How to Stay Motivated (When Netflix is Calling Your Name)
We’ve all been there. Your alarm sounds, and instead of popping and heading for that morning sweat sesh, your mind manufactures excuses and imaginary obligations to separate you from the workout you planned the night before, “Gotta answer emails!” “Need to watch that video!” Ignore these clever sabotages and get your butt on the treadmill, to the gym, or to your weights before another irrelevant thought can sidetrack you.
How do you disregard the distracting monologue in your unhelpful head? Everyone is different so you must find what inspires YOU to keep YOU going!
Here are 5 suggestions to help you stay motivated, disciplined, and fresh. Success doesn’t come overnight, but the foundation of feeling good in your body is worth building.
1. Work it from the Outside In
Lay your workout clothes out before you go to bed right where you will see them and put them on the minute you get up. If you look like you’re going to workout, there is a good chance you will work out. Plus, you will feel like you’ve made a mental commitment to your goals. Your body is literally encased in that goal, reminding you how much you really want to get moving.
2. Give Yourself a REAL Reward
Sure, you may be motivated by admirable goals like “better health” or “losing weight,” but neither of these are achievable overnight and we tend to give up on activities that don’t provide instant gratification. So, for example, promise yourself a smoothie, or an episode of your favorite Netflix show as soon as your workout is completed. Journalist Charles Duhigg, author or The Power of Habit, describes creating a neurological “habit loop,” which means establishing a cue to trigger the behavior you desire, (setting out your workout clothes the night before!) Keeping the reward in mind as you work out pushes you through to the habit you are working to build.
3. Find a Fitness Tribe
We all know that no gym facility or personal trainer can make you do more squats or rack up more miles. in fact, joining a gym is a form of what behavioral economists call “pre-commitment.” It’s a promise you hope your future self will stick to. But most people don’t keep that promise. Thats why memberships are so cheap - the ones who don’t use the showers, the soap, or the electricity everyday, they subsidize members who do. For many of us, the best inspiration is a strong, supportive community of friends! (This is true for all aspects of life!) The laughs, the words of encouragement, the inspirational texts and high fives along the way are things money simply can’t buy. Surround yourself with people who lift you up and encourage your self-confidence. The payoff to putting yourself out there among a group of people with similar goals? PRICELESS!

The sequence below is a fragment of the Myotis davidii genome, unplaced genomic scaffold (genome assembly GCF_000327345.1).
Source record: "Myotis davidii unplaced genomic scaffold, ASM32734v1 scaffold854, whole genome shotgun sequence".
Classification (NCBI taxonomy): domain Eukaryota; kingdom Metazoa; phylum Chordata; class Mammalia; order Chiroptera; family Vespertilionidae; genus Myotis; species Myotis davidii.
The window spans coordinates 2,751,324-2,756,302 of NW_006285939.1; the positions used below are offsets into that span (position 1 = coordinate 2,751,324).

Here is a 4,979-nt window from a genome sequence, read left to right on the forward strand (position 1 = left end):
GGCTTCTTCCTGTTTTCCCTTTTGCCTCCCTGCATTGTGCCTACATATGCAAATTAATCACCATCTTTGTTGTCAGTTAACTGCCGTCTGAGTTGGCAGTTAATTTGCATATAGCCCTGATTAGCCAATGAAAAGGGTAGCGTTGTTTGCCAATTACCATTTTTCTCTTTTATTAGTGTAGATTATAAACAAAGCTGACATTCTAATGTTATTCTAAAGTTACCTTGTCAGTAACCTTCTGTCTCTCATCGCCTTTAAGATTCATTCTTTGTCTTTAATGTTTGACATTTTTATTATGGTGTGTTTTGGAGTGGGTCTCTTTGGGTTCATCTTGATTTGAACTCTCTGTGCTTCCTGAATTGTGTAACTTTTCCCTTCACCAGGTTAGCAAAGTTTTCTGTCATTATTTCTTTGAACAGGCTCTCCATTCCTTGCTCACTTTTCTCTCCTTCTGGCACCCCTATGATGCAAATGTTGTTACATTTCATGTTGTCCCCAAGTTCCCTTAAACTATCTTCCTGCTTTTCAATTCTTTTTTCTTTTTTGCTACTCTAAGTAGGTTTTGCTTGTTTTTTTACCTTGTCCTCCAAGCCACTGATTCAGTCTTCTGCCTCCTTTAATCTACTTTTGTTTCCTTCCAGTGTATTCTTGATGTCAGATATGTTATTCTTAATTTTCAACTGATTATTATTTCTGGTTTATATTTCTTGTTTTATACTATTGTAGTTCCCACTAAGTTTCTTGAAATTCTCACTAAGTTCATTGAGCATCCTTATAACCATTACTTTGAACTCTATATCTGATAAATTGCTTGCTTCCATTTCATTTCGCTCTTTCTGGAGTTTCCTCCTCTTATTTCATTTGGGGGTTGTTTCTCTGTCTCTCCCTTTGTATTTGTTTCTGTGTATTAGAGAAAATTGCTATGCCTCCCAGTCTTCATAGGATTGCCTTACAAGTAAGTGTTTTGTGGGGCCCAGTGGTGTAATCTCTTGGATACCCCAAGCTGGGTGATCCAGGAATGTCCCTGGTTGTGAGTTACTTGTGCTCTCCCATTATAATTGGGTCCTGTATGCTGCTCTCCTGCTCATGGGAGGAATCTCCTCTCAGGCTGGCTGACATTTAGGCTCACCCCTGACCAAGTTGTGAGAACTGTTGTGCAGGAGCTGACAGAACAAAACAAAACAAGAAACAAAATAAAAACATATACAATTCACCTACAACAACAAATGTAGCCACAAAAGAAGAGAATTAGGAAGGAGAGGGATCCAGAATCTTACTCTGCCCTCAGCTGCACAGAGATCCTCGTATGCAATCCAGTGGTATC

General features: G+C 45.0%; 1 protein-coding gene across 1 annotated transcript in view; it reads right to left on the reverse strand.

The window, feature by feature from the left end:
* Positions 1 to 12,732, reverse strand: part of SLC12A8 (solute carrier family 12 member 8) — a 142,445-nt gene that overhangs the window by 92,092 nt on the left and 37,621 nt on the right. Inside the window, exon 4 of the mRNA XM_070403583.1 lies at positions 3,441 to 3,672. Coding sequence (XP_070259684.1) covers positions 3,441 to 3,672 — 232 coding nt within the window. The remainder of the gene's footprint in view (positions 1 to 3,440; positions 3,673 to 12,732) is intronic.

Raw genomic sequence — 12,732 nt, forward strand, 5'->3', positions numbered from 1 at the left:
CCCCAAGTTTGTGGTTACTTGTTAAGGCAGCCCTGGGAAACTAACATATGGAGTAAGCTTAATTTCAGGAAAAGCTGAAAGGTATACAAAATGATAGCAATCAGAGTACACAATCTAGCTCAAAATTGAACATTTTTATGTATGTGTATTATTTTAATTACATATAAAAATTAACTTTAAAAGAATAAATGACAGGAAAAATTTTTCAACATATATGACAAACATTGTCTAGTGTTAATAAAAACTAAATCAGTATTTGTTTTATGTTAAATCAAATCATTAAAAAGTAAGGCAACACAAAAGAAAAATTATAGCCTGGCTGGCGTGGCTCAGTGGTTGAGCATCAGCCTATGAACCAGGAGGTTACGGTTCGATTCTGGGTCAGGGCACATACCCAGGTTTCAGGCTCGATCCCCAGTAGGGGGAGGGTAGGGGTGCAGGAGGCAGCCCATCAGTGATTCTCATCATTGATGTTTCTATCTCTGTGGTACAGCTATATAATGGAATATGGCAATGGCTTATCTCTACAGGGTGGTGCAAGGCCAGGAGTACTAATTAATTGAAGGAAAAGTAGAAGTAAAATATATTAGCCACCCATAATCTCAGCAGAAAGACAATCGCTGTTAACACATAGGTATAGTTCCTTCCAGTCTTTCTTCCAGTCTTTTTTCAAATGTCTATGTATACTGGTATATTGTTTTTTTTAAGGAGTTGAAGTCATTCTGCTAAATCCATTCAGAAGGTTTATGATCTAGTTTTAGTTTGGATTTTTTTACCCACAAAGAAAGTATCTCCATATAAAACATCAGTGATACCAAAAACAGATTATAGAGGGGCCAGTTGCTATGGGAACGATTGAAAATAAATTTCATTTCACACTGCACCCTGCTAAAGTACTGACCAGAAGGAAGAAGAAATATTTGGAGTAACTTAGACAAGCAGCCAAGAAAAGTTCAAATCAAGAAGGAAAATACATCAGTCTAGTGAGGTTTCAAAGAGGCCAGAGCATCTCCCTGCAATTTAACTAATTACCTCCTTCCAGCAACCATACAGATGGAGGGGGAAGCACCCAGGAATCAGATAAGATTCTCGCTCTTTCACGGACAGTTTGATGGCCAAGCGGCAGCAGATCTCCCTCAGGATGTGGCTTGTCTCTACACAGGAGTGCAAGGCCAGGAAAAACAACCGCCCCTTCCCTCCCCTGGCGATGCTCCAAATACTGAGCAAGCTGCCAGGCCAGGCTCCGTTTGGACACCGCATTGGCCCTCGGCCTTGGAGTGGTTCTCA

4. Embrace Your Competitive Side & Mix It Up
If you’re anything like me, OrangeTheory treadmills used to have me almost running off the treadmill. Why? I had to beat the person next to me! To bring out the competitor in you, make it fun and track your times. Try a one-mile run and time yourself. Then run two more times that week and the fourth time you run time yourself again and see if you improved. You can also make your strength training competitive. Mix up your workouts, but write down your numbers so you can visually SEE your progress. It will help you stay on track and will paint a picture of all your results! Whenever you are needing an extra boost, refer back to those numbers.
5. Stop Making Exercise About How You Look
Don’t focus on getting ripped. Concern yourself with getting strong. Don’t worry about six-pack abs. Build toward core strength. The runner’s body will come if you focus instead on how stamina improves with each new road work session. (You were out of breath after a mile. Now you can run five easily.) Shredded arms are nice, but we are all not built the same and outcomes will vary. Changing the way your body looks is the long-term result of exercising muscles consistently. If at the start of your program you focus on looking a certain way, you are more likely to give up and fall short of your long term goals of health and strength and, yes, looking fit.
Instead, try setting minor, smaller goals so you can celebrate smaller victories! Focus on how much easier it gets to complete a 20-rep set than it was just a few weeks before. Focus on adding reps as you gain strength. Do two kinds of crunches instead of just one. There are so many things to celebrate about yourself as you consistently show up and complete each day’s workout. Whether it’s doing 5 push ups, nailing that first pull up or running a mile under a specific time, you should feel amazing about these accomplishments! Get moving and be proud!